Bitcoin, the hot virtual payment currency, has gotten lots of press lately. The U.S. government now recognizes Bitcoin as a legitimate payment form, and even Bank of America has given the new digital cash its OK.
Fair enough. But as an e-merchant should you incorporate Bitcoin as a payment method within your site? And how do you do so?
In Part 1, we discussed the attention Bitcoin is getting, and looked at the risks of using it. In this article, we'll share the experiences of several e-merchants who accept Bitcoin payments, so you can decide whether or not to check into Bitcoin further.
Better control through Bitcoin
With credit card processing and PayPal so well entrenched, why should an e-merchant even consider Bitcoin? For Chris Taylor of CustomPlanet, the fact that all Bitcoin payments are final (no chargebacks are possible) is a great selling point.
With Bitcoin, all payments are final. There is no redacting the payment by the evil payment processors and banks
"All a customer has to do is say 'I didn't like it' or 'I didn't get what I wanted,' and the banks support the customer, refund the money and the merchant is out," Taylor says. "With Bitcoin, all payments are final. There is no redacting the payment by the evil payment processors and banks."
Of course, CustomPlanet still accepts legitimate returns, no matter how the customer paid. "In a situation where the customer should have a return, we would definitely give it to them, Bitcoin or not," Taylor says. "We will always do the right thing. Heck, we even do the right thing in the wrong situation, where most companies wouldn't give a refund.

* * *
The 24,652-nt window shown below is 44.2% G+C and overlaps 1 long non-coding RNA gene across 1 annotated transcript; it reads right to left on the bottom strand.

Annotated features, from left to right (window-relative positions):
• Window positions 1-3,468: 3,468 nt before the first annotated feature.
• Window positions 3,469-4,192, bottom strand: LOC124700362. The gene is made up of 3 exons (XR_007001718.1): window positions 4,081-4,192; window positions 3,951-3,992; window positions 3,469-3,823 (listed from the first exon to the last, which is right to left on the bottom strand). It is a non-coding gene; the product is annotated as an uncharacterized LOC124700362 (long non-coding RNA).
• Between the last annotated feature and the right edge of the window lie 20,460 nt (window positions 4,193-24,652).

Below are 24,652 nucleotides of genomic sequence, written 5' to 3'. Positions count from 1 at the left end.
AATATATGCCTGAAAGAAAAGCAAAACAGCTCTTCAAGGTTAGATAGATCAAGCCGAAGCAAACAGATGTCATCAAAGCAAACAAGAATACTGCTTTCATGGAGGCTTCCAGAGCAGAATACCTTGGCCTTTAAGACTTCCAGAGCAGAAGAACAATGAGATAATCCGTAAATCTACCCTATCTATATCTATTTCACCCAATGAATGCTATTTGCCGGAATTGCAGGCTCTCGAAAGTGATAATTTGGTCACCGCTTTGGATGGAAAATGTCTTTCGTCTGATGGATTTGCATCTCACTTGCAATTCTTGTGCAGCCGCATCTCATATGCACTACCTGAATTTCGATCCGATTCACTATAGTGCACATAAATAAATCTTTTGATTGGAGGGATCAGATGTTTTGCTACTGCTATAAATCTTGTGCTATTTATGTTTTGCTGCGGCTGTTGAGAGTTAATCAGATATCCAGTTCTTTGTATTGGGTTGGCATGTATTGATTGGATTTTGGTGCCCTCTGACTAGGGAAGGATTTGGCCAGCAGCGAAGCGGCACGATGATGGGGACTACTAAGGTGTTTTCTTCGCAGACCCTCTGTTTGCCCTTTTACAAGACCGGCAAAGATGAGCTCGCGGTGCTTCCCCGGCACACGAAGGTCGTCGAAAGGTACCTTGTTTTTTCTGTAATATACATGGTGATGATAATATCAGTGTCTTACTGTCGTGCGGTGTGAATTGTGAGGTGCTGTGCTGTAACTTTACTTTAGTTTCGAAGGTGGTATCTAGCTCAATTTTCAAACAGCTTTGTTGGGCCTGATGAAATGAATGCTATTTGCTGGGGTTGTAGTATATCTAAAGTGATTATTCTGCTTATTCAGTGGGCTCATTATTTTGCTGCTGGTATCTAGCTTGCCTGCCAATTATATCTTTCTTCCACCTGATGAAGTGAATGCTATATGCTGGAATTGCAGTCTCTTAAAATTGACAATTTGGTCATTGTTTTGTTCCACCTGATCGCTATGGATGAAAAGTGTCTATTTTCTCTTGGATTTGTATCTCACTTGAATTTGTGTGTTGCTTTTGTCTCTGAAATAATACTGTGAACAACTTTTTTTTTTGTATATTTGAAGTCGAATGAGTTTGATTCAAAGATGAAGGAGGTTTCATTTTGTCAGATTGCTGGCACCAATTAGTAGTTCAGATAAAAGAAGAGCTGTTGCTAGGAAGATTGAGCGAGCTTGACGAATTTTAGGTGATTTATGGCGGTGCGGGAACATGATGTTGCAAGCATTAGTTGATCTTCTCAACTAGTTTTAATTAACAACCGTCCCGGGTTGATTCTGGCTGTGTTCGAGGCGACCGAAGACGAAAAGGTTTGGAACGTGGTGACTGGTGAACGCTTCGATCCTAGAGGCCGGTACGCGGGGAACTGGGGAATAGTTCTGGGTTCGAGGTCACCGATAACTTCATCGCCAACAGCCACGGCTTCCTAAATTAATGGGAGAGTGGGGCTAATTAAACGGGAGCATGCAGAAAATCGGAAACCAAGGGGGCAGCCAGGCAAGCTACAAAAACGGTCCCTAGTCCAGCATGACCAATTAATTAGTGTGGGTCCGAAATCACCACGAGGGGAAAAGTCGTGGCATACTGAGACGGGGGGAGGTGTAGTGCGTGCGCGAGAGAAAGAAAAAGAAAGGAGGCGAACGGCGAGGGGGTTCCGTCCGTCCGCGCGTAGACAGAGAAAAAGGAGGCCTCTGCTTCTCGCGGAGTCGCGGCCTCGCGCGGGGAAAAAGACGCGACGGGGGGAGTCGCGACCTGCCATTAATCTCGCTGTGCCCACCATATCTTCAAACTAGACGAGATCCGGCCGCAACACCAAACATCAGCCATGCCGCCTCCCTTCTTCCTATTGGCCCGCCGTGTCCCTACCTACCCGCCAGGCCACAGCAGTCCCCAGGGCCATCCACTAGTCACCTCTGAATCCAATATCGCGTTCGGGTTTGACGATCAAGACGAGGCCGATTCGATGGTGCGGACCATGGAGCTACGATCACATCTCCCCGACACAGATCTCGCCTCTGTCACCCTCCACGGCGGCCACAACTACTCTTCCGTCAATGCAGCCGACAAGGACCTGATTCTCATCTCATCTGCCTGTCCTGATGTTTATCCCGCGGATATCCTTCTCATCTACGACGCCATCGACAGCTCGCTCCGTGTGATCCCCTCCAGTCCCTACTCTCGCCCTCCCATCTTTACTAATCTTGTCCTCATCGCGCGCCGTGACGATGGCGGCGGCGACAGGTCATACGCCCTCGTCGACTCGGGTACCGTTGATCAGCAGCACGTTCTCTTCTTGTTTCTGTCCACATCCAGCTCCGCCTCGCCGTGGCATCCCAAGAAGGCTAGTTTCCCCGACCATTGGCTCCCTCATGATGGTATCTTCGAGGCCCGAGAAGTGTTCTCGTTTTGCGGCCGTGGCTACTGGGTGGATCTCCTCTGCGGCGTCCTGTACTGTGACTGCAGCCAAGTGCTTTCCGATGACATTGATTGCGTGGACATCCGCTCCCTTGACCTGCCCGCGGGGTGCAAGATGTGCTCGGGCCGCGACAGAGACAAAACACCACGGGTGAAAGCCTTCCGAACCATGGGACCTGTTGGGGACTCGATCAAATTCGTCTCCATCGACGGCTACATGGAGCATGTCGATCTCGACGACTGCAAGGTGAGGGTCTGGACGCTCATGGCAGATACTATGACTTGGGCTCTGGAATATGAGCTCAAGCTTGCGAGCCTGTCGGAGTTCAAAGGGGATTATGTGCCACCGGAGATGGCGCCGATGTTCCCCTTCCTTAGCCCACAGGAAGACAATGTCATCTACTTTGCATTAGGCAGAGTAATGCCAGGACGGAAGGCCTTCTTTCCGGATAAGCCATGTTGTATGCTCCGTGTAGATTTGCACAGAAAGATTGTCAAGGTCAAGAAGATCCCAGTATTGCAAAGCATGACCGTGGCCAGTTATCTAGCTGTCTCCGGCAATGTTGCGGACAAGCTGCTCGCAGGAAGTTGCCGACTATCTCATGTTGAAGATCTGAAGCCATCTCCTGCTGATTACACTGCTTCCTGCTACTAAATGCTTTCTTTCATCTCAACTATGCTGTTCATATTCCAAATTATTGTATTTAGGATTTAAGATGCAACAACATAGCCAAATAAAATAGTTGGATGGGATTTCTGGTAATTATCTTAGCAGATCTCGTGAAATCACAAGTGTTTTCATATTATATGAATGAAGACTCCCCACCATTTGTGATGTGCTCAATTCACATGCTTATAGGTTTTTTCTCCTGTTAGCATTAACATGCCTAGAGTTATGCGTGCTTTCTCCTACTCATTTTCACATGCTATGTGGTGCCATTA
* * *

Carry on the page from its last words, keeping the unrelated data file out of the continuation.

"But, I feel Bitcoin gives us more control over the banks, which we need," Taylor says. "For example, last month we had a customer order 100 basketball jerseys in Canada. Because we shipped to a different address than the credit card billing, the guy was able to call his bank and say 'I never ordered this,' and we were out $1,500.
"I Googled the address and the guy was a screen printer," Taylor continues. "He obviously printed the jerseys and sold them at a mark up. I made the case to our processor, but they claimed the 'billing and shipping address' policy. If this were a Bitcoin transaction, the processor would not have been able to take back the money, as I understand all sales are final."
Being on the vanguard
It's getting harder and harder to be on the cutting edge these days, but embracing a new currency such as Bitcoin is one way to do that. Michael Riley, founder of the website consulting firm Simplpost, started accepting Bitcoin as a payment option a couple months ago. "And it's been great so far," he says.